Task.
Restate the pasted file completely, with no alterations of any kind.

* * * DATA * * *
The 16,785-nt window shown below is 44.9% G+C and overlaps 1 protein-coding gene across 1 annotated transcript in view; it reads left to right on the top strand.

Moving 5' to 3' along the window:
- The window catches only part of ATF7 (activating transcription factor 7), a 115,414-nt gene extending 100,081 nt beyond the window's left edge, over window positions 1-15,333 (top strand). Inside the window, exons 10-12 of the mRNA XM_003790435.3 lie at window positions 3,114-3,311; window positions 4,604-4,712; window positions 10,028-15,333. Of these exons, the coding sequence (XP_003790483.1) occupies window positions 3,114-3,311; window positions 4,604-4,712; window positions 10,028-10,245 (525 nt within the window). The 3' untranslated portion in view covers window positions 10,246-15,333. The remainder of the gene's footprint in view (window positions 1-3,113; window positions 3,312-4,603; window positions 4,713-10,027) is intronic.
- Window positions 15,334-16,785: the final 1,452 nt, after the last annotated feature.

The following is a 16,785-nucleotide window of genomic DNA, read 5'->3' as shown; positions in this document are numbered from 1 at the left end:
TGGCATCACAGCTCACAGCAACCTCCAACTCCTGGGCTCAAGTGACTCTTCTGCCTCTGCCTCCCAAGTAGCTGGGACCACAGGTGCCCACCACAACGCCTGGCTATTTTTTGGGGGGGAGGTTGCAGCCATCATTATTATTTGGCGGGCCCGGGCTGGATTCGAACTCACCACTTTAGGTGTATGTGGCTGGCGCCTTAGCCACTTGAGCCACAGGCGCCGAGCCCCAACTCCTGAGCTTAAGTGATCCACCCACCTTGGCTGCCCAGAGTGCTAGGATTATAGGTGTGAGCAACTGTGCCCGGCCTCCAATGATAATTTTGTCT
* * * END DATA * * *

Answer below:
The 16,785-nt window shown below is 44.9% G+C and overlaps 1 protein-coding gene across 1 annotated transcript in view; it reads left to right on the top strand.

Moving 5' to 3' along the window:
- The window catches only part of ATF7 (activating transcription factor 7), a 115,414-nt gene extending 100,081 nt beyond the window's left edge, over window positions 1-15,333 (top strand). Inside the window, exons 10-12 of the mRNA XM_003790435.3 lie at window positions 3,114-3,311; window positions 4,604-4,712; window positions 10,028-15,333. Of these exons, the coding sequence (XP_003790483.1) occupies window positions 3,114-3,311; window positions 4,604-4,712; window positions 10,028-10,245 (525 nt within the window). The 3' untranslated portion in view covers window positions 10,246-15,333. The remainder of the gene's footprint in view (window positions 1-3,113; window positions 3,312-4,603; window positions 4,713-10,027) is intronic.
- Window positions 15,334-16,785: the final 1,452 nt, after the last annotated feature.

The following is a 16,785-nucleotide window of genomic DNA, read 5'->3' as shown; positions in this document are numbered from 1 at the left end:
TGGCATCACAGCTCACAGCAACCTCCAACTCCTGGGCTCAAGTGACTCTTCTGCCTCTGCCTCCCAAGTAGCTGGGACCACAGGTGCCCACCACAACGCCTGGCTATTTTTTGGGGGGGAGGTTGCAGCCATCATTATTATTTGGCGGGCCCGGGCTGGATTCGAACTCACCACTTTAGGTGTATGTGGCTGGCGCCTTAGCCACTTGAGCCACAGGCGCCGAGCCCCAACTCCTGAGCTTAAGTGATCCACCCACCTTGGCTGCCCAGAGTGCTAGGATTATAGGTGTGAGCAACTGTGCCCGGCCTCCAATGATAATTTTGTCT